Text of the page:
On February 20, Radiohead announced dates for their 2018 North American tour, and once again, the English rockers are not coming to Minnesota. In fact, Radiohead haven’t visited the Twin Cities since they played at the State Theatre in 1997. So why haven’t the band been to Minnesota in over 20 years?
While Minneapolis ranks at #46 in terms of US city size, and St. Paul at #63, if you look at the population of both cities combined, the Twin Cities fits easily within the top 20 most populous metro areas in the U.S. There are a few other large cities that Radiohead haven’t visited recently — Phoenix, San Antonio, Jacksonville, El Paso, and Memphis. However, the band have stopped at other cities within those states. Meanwhile, the closest Radiohead have been to the Twin Cities since ’97 is East Troy, Wisconsin in 2003.
One theory about why Radiohead have been bypassing Minnesota is that we just don’t have the right venue to accommodate them. The band are known for being partial to large outdoor venues such as amphitheaters and pavilions, which we don’t have (yet) in the Twin Cities. However, within the past decade, Radiohead have been performing mostly at arenas that are comparable in size to Target Center and the Xcel Energy Center.
Another reason why Radiohead may be avoiding the Twin Cities is the band’s environmental stance. Since the mid-2000s, Radiohead have taken measures to make their tours more eco-friendly, like using biodiesel in their tour buses and using reusable water containers.
In various interviews, Thom Yorke has mentioned how much energy people consume driving to Radiohead’s shows. In 2006, he told the Guardian, “Some of our best ever shows have been in the U.S., but there’s 80,000 people there and they’ve all been sitting in traffic jams for five or six hours with their engines running to get there, which is bollocks.”
To combat these fuel emissions, Radiohead have chosen to play in cities that have adequate public transportation systems. “The idea is that we play in municipal places with some transport system alternative to cars. And minimize flying equipment, shipping everything,” said Yorke in an interview with Wired.
Maybe Radiohead aren’t visiting Minnesota because they’re worried about fans burning gasoline to drive to their concerts. Although the Twin Cities don’t rank too high in public transportation among U.S. cities, in the past few years, Metro Transit has taken measures to improve their systems. In the last 15 years, Metro Transit has constructed the Blue Line, Green Line, and A Line, and has plans to expand the Cities’ BRT lines. On top of that, in 2016, the American Public Transportation Association awarded Metro Transit the distinction of system of the year.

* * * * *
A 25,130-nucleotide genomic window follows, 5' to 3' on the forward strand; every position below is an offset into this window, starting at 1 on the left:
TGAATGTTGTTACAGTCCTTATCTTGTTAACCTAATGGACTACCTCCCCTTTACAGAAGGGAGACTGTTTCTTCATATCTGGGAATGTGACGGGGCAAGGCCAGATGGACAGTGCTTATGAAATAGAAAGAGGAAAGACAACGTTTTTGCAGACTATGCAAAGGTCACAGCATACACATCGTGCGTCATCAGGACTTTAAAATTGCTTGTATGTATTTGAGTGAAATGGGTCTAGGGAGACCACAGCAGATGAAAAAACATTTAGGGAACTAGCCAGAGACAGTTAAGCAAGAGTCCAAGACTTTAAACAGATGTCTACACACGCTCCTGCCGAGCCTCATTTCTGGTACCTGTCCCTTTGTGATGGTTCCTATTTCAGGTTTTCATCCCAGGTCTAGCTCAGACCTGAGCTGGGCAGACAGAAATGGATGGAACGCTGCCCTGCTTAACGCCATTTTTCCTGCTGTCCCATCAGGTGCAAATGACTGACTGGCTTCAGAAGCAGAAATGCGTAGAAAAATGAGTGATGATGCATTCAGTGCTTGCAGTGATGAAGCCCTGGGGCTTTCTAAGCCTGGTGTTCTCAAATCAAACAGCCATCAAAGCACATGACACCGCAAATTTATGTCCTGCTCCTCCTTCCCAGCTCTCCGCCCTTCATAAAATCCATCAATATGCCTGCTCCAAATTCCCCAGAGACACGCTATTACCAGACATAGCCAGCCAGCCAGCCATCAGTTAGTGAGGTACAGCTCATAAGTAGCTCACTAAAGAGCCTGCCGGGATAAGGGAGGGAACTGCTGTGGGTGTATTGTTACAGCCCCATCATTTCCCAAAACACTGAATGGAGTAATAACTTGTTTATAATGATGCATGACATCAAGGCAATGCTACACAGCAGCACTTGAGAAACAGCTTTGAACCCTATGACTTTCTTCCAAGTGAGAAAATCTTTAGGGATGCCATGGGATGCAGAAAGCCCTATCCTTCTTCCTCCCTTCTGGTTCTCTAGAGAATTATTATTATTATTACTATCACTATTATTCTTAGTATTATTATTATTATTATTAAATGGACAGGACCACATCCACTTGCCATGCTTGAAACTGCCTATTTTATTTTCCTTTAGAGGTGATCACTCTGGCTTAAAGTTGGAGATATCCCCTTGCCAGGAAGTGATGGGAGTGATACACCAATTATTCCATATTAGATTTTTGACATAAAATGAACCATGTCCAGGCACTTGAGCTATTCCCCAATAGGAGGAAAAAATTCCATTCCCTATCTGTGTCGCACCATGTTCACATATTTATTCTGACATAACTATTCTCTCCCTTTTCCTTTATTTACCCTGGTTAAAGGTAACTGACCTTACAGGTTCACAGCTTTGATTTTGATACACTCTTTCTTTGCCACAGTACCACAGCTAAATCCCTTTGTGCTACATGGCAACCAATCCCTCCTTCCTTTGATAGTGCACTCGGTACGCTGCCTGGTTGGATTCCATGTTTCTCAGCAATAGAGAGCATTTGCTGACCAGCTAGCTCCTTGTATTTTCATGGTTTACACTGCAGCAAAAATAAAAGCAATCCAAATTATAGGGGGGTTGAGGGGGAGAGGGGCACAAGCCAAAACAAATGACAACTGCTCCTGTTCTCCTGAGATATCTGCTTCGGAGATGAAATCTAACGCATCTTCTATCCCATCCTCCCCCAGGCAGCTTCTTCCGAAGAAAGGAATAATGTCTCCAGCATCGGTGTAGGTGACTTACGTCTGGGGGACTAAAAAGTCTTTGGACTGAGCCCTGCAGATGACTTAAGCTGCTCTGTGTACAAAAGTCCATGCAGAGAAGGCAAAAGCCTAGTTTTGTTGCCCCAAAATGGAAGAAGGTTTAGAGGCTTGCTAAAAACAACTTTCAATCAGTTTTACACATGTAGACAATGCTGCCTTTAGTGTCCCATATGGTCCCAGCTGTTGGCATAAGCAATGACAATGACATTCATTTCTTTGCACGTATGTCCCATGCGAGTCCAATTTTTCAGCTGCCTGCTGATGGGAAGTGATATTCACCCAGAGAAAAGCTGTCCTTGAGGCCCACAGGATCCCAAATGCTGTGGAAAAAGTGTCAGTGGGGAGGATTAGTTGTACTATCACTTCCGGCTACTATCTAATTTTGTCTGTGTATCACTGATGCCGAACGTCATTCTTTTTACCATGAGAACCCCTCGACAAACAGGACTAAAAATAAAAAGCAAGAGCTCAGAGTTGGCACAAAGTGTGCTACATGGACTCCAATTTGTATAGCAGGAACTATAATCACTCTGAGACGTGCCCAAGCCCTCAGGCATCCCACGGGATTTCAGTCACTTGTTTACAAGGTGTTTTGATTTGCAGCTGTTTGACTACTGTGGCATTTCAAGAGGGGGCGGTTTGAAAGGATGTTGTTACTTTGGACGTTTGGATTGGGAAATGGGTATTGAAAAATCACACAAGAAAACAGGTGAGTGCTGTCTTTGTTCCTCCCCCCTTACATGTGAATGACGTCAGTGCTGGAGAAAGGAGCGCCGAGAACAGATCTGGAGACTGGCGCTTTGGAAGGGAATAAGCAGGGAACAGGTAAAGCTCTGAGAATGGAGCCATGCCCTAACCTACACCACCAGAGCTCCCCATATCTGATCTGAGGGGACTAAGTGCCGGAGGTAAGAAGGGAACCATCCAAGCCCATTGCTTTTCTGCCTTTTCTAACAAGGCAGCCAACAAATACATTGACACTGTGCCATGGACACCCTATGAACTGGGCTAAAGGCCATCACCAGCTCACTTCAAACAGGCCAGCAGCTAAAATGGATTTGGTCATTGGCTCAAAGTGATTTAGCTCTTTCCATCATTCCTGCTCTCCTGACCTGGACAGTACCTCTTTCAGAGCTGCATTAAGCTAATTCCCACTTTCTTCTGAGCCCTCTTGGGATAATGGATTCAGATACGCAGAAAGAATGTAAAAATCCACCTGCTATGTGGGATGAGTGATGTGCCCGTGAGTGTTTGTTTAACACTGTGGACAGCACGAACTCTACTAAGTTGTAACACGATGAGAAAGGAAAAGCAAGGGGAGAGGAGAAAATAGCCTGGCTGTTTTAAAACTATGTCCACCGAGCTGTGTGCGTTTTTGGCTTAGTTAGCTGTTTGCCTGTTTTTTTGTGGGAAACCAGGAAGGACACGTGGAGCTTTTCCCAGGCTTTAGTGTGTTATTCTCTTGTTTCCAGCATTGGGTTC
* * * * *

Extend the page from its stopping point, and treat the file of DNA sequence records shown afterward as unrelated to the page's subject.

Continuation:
So if our public transportation is improving, why else could Radiohead be skipping Minnesota on their tour stops? In the past couple years, Radiohead have reduced the number of stops on their tours. One reason for this is to be more environmentally friendly. By visiting fewer cities, the band cut down on the energy it would take to transport them and their gear from place-to-place. Their 2018 tour only features U.S. dates on the East Coast, with a few stops in the Midwest.
Radiohead guitarist Ed O’Brien told Consequence of Sound that the band’s members want to take some “down time” this year to focus on solo projects. Thom Yorke and Jonny Greenwood are both scoring films, and Ed O’Brien is working on his debut solo album.
How does it feel to live in a city that Radiohead won’t visit? Last year, Minnesotans took matters into their own hands and organized a concert in tribute to Radiohead at First Avenue. Local musicians gathered in First Avenue’s Mainroom to perform three of the band’s albums back-to-back to celebrate the 20th anniversary of OK Computer.
One of the performers that brought the music of Radiohead to First Ave was local musician, Al Church. “There’s a point, as a fan, where you just have to say, ‘All right, I’m going to take matters into my own hands,’” Church told City Pages. “We know a ton of people here that love Radiohead, and we just want to bring them together. There are a lot of angry Minnesotans who want to see Radiohead and never have.”
Will Radiohead ever return to Minnesota? Will our new-and-improved public transportation be enough to lure the band back to the Twin Cities? It’s hard to say. For now, Minnesotans will have to keep finding ways to bring Radiohead’s music to the locals, even if the band aren’t here.
Colleen Cowie is a student at Macalester College. She hosts the show Locally Sourced on WMCN.